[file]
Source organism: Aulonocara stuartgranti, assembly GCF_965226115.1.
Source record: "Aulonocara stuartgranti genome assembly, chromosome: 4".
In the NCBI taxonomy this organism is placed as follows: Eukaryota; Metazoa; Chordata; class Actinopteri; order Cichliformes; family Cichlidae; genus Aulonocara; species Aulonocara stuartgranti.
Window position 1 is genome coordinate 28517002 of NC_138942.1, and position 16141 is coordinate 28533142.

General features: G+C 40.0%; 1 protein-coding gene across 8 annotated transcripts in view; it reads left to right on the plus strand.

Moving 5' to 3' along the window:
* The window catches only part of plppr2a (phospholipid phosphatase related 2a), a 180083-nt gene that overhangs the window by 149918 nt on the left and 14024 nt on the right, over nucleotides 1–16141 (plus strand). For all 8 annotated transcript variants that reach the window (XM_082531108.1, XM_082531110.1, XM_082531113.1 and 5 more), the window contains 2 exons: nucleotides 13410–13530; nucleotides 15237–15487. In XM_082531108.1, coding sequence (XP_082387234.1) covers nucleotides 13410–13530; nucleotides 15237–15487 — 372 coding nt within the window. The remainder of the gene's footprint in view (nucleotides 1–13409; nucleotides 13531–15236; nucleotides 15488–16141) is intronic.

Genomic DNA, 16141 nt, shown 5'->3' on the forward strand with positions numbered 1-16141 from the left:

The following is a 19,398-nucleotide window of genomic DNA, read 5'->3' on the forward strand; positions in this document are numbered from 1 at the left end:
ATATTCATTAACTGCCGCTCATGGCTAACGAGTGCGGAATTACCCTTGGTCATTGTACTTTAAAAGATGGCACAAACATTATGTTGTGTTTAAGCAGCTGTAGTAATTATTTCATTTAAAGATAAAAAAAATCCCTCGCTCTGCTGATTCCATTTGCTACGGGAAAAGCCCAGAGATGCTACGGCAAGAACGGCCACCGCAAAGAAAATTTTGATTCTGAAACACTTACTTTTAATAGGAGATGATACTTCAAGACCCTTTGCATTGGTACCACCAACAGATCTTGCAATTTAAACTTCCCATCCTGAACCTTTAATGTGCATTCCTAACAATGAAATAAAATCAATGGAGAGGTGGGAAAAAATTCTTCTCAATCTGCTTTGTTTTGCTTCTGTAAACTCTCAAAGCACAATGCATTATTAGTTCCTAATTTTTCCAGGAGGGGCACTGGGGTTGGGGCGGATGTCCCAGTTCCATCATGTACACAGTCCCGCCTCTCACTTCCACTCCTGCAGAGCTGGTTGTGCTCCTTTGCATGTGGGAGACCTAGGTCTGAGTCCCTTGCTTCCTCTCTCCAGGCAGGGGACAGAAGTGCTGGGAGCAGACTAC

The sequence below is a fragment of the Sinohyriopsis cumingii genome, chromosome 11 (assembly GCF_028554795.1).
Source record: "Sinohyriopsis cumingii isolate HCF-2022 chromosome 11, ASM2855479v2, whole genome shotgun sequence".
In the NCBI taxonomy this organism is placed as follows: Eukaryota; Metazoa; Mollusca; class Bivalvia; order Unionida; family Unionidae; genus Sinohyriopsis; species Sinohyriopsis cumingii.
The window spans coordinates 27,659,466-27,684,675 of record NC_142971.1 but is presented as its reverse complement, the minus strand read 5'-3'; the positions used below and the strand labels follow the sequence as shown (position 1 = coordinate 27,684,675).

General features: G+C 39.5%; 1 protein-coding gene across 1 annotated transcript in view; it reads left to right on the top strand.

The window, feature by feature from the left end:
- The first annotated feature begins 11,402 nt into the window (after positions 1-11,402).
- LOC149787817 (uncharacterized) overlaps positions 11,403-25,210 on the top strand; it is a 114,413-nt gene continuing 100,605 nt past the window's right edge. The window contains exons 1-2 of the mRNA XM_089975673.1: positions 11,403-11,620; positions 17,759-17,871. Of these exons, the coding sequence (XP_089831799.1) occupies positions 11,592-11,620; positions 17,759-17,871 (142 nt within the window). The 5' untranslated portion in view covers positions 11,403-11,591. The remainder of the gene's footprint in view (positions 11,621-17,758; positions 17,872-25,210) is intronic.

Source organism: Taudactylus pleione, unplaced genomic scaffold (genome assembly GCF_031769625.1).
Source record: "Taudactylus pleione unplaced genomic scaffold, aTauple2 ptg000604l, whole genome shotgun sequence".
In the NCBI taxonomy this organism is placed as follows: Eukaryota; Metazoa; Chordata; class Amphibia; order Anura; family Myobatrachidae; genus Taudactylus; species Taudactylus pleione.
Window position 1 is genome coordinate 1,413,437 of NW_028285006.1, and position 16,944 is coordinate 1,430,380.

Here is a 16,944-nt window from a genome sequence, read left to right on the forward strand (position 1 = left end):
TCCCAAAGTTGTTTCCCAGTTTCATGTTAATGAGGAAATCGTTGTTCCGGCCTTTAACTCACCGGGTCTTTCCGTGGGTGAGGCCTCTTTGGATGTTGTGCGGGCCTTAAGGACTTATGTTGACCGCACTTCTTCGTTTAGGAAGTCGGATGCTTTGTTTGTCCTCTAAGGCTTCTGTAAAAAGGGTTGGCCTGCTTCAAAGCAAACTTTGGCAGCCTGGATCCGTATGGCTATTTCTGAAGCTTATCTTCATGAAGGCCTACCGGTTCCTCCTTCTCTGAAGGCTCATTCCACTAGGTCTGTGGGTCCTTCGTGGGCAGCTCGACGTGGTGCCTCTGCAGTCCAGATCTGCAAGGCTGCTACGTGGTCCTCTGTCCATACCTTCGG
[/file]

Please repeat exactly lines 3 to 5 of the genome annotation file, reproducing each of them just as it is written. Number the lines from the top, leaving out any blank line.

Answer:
In the NCBI taxonomy this organism is placed as follows: Eukaryota; Metazoa; Chordata; class Actinopteri; order Cichliformes; family Cichlidae; genus Aulonocara; species Aulonocara stuartgranti.
Window position 1 is genome coordinate 28517002 of NC_138942.1, and position 16141 is coordinate 28533142.

General features: G+C 40.0%; 1 protein-coding gene across 8 annotated transcripts in view; it reads left to right on the plus strand.